Big confession coming up first, though: museums aren’t really my thing, usually. Shocking, I know, and, yes, it’s purely because I’m a complete and utter philistine, basically. Oh, don’t pretend you weren’t thinking it. OK, I’m not really a philistine (Or I don’t THINK I am, anyway, although now that I’ve embarked upon this particular train of thought, it’s certainly making me wonder…), and it’s not that I don’t find the contents interesting – it’s just that I tend to find them more interesting in context. It’s why, I suppose, I enjoy visiting stately homes so much: I guess it’s just easier to imagine the item being used when you see it in its rightful place, rather than inside a glass case in a museum. So I do enjoy museums once I’m in them, but I don’t actively seek them out, or rub my hands together with glee when someone suggests visiting one. (See also: farmers markets. I just… it’s just food? Why is this a thing now?)
The V&A, however, is a museum I was willing to make an exception for: partly because, as you might expect from a museum dedicated to design, the building itself is absolutely spectacular, both inside and out:
Designed by Japanese architects Kengo Kuma, the V&A sits on the banks of the river Tay and is a modern masterpiece of water and glass, combined with layers of concrete, to stunning effect. Inside, it’s equally impressive, with a sweeping staircase taking you up from the ground-floor cafe and shop, to the exhibit spaces above. Our first stop was supposed to be the Scottish Design Galleries, but Max became very enamoured with the Soap Opera bubble-blowing robot just outside (Which, to be fair, was pretty cool. I mean, what’s not to like about a bubble-blowing robot, right?), so we spent a good few minutes watching that, before heading into the next room, to the Design Galleries.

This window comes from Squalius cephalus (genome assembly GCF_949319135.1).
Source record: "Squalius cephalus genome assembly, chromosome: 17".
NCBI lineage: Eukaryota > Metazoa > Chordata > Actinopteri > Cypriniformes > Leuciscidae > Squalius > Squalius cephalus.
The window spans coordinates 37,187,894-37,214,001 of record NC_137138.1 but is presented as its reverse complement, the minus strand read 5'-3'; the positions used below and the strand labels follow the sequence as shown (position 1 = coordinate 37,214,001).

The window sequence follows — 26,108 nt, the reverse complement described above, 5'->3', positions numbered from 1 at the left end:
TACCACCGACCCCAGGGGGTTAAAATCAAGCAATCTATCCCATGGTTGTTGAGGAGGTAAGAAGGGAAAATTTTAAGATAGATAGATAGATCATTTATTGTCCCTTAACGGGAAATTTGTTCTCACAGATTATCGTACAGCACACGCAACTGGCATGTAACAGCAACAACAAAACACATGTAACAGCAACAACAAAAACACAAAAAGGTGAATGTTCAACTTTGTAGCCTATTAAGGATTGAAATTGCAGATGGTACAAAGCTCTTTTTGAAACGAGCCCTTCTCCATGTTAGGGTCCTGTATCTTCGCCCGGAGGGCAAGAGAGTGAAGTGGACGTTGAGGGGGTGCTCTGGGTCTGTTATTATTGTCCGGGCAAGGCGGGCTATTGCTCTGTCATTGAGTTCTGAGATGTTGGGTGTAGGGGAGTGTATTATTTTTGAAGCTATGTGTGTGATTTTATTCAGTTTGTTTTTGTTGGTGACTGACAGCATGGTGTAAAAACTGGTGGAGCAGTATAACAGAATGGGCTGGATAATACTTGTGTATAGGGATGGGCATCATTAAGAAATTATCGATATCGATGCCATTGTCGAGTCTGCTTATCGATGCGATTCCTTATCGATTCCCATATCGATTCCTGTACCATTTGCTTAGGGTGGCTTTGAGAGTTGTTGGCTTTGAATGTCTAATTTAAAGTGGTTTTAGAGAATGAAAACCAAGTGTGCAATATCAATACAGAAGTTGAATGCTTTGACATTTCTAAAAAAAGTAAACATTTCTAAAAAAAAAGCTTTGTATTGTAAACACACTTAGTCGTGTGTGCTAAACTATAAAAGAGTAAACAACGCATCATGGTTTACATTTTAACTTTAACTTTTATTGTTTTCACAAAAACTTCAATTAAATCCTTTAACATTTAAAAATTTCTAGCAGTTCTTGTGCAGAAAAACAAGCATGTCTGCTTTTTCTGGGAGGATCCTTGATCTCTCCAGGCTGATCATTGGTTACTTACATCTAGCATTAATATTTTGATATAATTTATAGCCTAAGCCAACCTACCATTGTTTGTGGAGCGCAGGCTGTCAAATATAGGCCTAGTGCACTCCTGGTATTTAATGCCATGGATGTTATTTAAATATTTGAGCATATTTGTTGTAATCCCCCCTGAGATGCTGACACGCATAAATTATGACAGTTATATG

For fashion lovers, this exhibit is an absolute treat, featuring clothing by Scottish designers like Alexander McQueen, Christopher Kane and more, plus other items carefully chosen to showcase the best of Scottish design (And not just fashion, but everything from video games to furniture) through the ages. The centrepiece of this exhibit is the Charles Rennie Macintosh Oak Room, which was first created for a Glasgow tea room, in 1907, and which has been carefully restored and reconstructed at the heart of the V&A. Stepping from the super-modern museum into the wood-panelled room is a bit like stepping into another world, but it’s only fitting that one of Scotland’s most famous designers should have a permanent exhibit at the museum.
When I was growing up, Dundee had the reputation of being a bit, well, rough, really, for want of a better word, which is probably why it’s taken me so long to get round to actually visiting it. This perception is actually quite unfair, though: Dundee, after all, is the home of Scottish journalism – and, well, Desperate Dan, who has a statue in the centre of town. It’s where Grand Theft Auto was invented, and is still at the centre of video game development. It’s where the postage stamp was invented, and the city claims to get more sunshine than anywhere else in Scotland: which actually DID prove to be the case while we were there, so, yes, obviously true, then. It is, in other words, a much underrated little city, and one we really enjoyed visiting: it’s just a shame it took us so long…